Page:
Disenchantment Episode 3 Review: The Princess of Darkness

Bean and pals go on a bender in one of the best episodes of Disenchantment.

This Disenchantment review contains spoilers.

Disenchantment Episode 3

It’s a bit unfortunate Disenchantment felt the need to take two episodes to set up its premise and that, in all that premise-setting, it accidentally introduced kind of crappy versions of its characters. “The Princess of Darkness” works as an antidote to all that, presenting the most solid versions of these characters and how they interact with each other yet, in a well-paced, self-contained plot.

Though they were meant to help us get to know her, ironically, the first two episodes made Bean out to be a pretty simple character. Because she was fighting back against an obviously undesirable arranged wedding and rebelling against her blatantly evil father, she was a more basic hero character, totally justified in her actions and easy to side with. She was a bit rebellious and liked to drink, but in “Princess of Darkness,” she’s a chaotic alcoholic, a drug user, and just a bad teen overall. It makes her more fun to watch and certainly more complicated to side with, especially when she’s robbing her own ancestors’ graves.

King Zog is almost a different character now and is a lot more likable as a result. He’s still an evil, selfish prick on some level (he continues to siphon Elfo’s blood with the goal of creating an elixir of life), but he’s much softer and, positioned against Bean and her atrocious behavior, takes on the role of a put-upon father.

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The first two episodes also struggled to demonstrate whether the lead characters actually cared about each other. Here, Luci remains evil (he’s a demon after all) and is still all about making Bean’s life worse and being mean to Elfo. But, when push comes to shove, he saves Bean from burning to death, showing he does have a conscience of some kind. This makes him less of a total bastard, and more like Community’s Pierce or, duh, Futurama’s Bender. And, as it should, the episode culminates in Elfo and Bean returning the favor by saving Luci from being melted to death in a volcano.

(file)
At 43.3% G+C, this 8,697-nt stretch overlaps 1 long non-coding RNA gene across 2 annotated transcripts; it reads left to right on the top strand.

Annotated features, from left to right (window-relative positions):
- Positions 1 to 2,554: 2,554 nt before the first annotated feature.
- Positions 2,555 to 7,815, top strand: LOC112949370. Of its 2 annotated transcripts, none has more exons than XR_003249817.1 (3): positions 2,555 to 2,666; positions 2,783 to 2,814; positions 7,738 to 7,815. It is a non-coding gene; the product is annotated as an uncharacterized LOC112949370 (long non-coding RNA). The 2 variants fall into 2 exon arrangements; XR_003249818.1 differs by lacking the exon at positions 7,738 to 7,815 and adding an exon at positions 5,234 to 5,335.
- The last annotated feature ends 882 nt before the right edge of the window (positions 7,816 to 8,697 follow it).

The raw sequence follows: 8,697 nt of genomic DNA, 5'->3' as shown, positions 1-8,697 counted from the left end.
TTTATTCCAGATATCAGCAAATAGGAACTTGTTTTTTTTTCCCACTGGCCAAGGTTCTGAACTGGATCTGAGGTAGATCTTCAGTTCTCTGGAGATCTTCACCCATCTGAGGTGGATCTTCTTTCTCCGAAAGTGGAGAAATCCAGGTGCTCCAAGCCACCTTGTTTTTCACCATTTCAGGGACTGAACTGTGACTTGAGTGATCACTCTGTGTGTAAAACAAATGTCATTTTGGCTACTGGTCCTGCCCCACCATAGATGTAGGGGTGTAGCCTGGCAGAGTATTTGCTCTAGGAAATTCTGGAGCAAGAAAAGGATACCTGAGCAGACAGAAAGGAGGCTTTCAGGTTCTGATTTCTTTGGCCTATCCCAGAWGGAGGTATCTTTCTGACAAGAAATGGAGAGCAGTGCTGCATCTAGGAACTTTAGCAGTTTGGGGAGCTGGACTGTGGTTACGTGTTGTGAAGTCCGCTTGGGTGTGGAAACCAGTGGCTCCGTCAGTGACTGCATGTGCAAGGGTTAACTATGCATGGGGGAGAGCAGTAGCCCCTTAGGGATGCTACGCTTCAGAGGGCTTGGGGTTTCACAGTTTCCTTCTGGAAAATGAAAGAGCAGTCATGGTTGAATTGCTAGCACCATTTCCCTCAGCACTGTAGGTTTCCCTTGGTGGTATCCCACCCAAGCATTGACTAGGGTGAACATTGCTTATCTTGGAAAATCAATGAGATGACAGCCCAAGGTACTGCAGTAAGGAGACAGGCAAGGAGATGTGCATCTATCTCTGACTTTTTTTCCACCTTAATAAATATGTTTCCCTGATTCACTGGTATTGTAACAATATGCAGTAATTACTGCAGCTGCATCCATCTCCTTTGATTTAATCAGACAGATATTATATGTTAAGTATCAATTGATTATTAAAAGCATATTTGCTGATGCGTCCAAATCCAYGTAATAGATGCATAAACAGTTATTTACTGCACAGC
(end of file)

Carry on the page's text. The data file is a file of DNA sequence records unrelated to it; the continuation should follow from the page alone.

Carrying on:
I do have a bone to pick with that last bit, which is that Luci is immune to fire, so…? In the first episode, he sits comfortably inside a campfire, so why would a volcano kill him? I’m not expecting very strict magical rules from a sitcom, but come on, why specifically give a character the trait of being immune to fire and then claim that lava can kill him? So, demons from hell love fire but not lava? What?? Huh???

If you read my other Disenchantment reviews, it’s going to get boring hearing me being a constant killjoy like this, but, sorry, though the storylines are enjoyable, I don’t find the series very funny yet. That said, this is one of the funnier episodes with a number of standout lines and sequences. Oona, high on snakeroot, darting around in a circle, scream-groaning, made me giggle. The pro-gender-equality social justice bandits aren’t bad (“Hey, that’s my grandmother’s necklace!” “Or your grandfather’s”). Elfo slapping Big Joe with his own severed arm is unexpected and hilarious. And Bean’s coked-out monologue about starting a band is the series’ first big example of truly inspired comedic writing (and Abbi Jacobson’s delivery is awesome).

The art is always nice in this series and this episode is no exception. The bright colors of the volcano are particularly good-looking. Also, I knock Disenchantment’s animation sometimes for looking a little too stilted, especially in action sequences, but I have no complaints here. The most actiony bit is the joyride at the start and it works just fine. When the carriage falls into the water, it does so with a detailed animation that has a quality, hand-drawn feel to it.

As is typical with this series, I would like to have laughed more, but “The Princess of Darkness” is a solid episode of Disenchantment and easily the best of the first three. It’s got a well-structured, clear plot specifically about how the lead characters are willing to fight opposing forces to save one another. What more could you want from an action-adventure sitcom? Well, some funnier jokes, sure, but otherwise, hey, not bad.

Joe Matar watches a lot of cartoons and a lot of sitcoms. He’s obsessed with story structure so that’s what all his reviews are about. Joe also writes about video games on occasion. He has an MA in English if you can believe it. Read more of his work here. Follow Joe on Twitter for more fun @joespirational!

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3 out of 5